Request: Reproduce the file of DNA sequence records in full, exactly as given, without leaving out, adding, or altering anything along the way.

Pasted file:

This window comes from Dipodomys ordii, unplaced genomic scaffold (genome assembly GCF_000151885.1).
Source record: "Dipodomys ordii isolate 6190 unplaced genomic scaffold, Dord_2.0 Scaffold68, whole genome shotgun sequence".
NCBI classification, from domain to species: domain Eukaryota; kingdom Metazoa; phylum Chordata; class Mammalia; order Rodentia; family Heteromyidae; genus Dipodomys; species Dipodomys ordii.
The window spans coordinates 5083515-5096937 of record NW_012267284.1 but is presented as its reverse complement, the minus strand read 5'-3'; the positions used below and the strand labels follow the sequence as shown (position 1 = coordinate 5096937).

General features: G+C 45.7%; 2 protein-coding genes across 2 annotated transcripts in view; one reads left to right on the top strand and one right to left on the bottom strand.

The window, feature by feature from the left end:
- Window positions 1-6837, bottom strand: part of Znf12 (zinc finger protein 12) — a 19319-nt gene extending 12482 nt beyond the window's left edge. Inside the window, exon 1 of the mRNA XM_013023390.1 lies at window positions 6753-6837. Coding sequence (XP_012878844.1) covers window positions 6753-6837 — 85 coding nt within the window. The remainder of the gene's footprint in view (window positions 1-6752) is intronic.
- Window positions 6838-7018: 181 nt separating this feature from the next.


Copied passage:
This window comes from Dipodomys ordii, unplaced genomic scaffold (genome assembly GCF_000151885.1).
Source record: "Dipodomys ordii isolate 6190 unplaced genomic scaffold, Dord_2.0 Scaffold68, whole genome shotgun sequence".
NCBI classification, from domain to species: domain Eukaryota; kingdom Metazoa; phylum Chordata; class Mammalia; order Rodentia; family Heteromyidae; genus Dipodomys; species Dipodomys ordii.
The window spans coordinates 5083515-5096937 of record NW_012267284.1 but is presented as its reverse complement, the minus strand read 5'-3'; the positions used below and the strand labels follow the sequence as shown (position 1 = coordinate 5096937).

General features: G+C 45.7%; 2 protein-coding genes across 2 annotated transcripts in view; one reads left to right on the top strand and one right to left on the bottom strand.

The window, feature by feature from the left end:
- Window positions 1-6837, bottom strand: part of Znf12 (zinc finger protein 12) — a 19319-nt gene extending 12482 nt beyond the window's left edge. Inside the window, exon 1 of the mRNA XM_013023390.1 lies at window positions 6753-6837. Coding sequence (XP_012878844.1) covers window positions 6753-6837 — 85 coding nt within the window. The remainder of the gene's footprint in view (window positions 1-6752) is intronic.
- Window positions 6838-7018: 181 nt separating this feature from the next.